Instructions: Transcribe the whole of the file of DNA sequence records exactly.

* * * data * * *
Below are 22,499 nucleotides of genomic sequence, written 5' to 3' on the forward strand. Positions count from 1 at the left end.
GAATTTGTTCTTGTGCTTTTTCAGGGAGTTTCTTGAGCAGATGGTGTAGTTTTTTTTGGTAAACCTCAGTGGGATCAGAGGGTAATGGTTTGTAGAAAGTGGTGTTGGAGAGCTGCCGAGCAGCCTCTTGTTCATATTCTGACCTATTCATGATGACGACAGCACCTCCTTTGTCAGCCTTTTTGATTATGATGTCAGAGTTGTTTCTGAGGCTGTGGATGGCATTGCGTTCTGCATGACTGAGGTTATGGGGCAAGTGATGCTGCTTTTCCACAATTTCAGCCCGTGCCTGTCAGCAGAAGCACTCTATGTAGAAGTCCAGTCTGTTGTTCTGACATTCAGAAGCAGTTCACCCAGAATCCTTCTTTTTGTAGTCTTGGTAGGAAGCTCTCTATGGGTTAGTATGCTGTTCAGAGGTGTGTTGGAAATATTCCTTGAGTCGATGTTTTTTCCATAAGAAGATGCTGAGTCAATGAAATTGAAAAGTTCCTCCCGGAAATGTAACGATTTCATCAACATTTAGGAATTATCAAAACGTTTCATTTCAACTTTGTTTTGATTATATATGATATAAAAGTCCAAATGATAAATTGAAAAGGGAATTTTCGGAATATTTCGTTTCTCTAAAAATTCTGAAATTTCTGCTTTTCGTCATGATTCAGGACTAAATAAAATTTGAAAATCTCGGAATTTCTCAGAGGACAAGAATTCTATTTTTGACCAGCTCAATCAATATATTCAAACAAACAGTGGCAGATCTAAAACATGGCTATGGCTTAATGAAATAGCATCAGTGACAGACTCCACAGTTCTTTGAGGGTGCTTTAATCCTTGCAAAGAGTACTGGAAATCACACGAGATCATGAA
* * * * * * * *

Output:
Below are 22,499 nucleotides of genomic sequence, written 5' to 3' on the forward strand. Positions count from 1 at the left end.
GAATTTGTTCTTGTGCTTTTTCAGGGAGTTTCTTGAGCAGATGGTGTAGTTTTTTTTGGTAAACCTCAGTGGGATCAGAGGGTAATGGTTTGTAGAAAGTGGTGTTGGAGAGCTGCCGAGCAGCCTCTTGTTCATATTCTGACCTATTCATGATGACGACAGCACCTCCTTTGTCAGCCTTTTTGATTATGATGTCAGAGTTGTTTCTGAGGCTGTGGATGGCATTGCGTTCTGCATGACTGAGGTTATGGGGCAAGTGATGCTGCTTTTCCACAATTTCAGCCCGTGCCTGTCAGCAGAAGCACTCTATGTAGAAGTCCAGTCTGTTGTTCTGACATTCAGAAGCAGTTCACCCAGAATCCTTCTTTTTGTAGTCTTGGTAGGAAGCTCTCTATGGGTTAGTATGCTGTTCAGAGGTGTGTTGGAAATATTCCTTGAGTCGATGTTTTTTCCATAAGAAGATGCTGAGTCAATGAAATTGAAAAGTTCCTCCCGGAAATGTAACGATTTCATCAACATTTAGGAATTATCAAAACGTTTCATTTCAACTTTGTTTTGATTATATATGATATAAAAGTCCAAATGATAAATTGAAAAGGGAATTTTCGGAATATTTCGTTTCTCTAAAAATTCTGAAATTTCTGCTTTTCGTCATGATTCAGGACTAAATAAAATTTGAAAATCTCGGAATTTCTCAGAGGACAAGAATTCTATTTTTGACCAGCTCAATCAATATATTCAAACAAACAGTGGCAGATCTAAAACATGGCTATGGCTTAATGAAATAGCATCAGTGACAGACTCCACAGTTCTTTGAGGGTGCTTTAATCCTTGCAAAGAGTACTGGAAATCACACGAGATCATGAA